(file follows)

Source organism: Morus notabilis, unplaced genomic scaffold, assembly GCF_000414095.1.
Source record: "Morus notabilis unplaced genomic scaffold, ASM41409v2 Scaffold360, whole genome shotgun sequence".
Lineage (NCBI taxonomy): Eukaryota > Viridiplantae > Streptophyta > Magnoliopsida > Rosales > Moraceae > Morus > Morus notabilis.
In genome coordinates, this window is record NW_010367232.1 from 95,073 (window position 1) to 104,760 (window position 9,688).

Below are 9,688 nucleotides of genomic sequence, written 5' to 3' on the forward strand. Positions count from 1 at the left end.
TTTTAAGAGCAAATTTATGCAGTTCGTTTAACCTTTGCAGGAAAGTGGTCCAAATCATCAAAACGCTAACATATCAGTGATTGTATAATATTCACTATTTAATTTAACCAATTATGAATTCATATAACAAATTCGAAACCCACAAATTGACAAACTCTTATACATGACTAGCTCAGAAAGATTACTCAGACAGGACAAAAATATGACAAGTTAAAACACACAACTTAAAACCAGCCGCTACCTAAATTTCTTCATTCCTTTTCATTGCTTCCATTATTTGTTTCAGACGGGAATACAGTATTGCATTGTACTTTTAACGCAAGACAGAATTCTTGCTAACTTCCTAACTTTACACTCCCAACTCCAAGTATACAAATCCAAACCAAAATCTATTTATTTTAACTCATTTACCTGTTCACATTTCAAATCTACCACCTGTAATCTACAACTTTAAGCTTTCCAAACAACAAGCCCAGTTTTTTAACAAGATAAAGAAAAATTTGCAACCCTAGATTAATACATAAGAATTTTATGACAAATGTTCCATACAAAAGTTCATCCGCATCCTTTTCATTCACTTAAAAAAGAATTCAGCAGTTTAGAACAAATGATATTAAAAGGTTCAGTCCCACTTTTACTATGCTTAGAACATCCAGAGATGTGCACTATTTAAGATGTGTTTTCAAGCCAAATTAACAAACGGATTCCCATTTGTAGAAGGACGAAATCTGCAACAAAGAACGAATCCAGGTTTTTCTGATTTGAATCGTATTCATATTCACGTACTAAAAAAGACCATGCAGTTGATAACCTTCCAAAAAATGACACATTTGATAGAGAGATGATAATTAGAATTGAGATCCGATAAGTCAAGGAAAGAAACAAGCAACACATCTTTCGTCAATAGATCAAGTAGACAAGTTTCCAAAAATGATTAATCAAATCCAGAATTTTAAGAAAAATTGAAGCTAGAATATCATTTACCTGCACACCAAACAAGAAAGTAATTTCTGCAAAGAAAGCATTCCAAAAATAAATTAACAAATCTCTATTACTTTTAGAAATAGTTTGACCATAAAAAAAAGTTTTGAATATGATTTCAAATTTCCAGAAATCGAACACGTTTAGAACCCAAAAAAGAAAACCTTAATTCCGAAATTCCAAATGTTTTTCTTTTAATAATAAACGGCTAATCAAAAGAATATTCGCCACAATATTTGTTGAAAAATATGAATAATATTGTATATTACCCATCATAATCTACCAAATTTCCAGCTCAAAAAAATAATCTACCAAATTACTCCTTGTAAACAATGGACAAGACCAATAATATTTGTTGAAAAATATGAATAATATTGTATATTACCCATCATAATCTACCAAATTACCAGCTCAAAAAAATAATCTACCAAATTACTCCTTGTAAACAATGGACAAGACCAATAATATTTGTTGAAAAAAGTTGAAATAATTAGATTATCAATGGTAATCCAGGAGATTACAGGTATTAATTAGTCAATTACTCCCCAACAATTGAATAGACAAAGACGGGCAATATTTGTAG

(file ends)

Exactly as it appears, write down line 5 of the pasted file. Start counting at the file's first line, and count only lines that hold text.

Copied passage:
Below are 9,688 nucleotides of genomic sequence, written 5' to 3' on the forward strand. Positions count from 1 at the left end.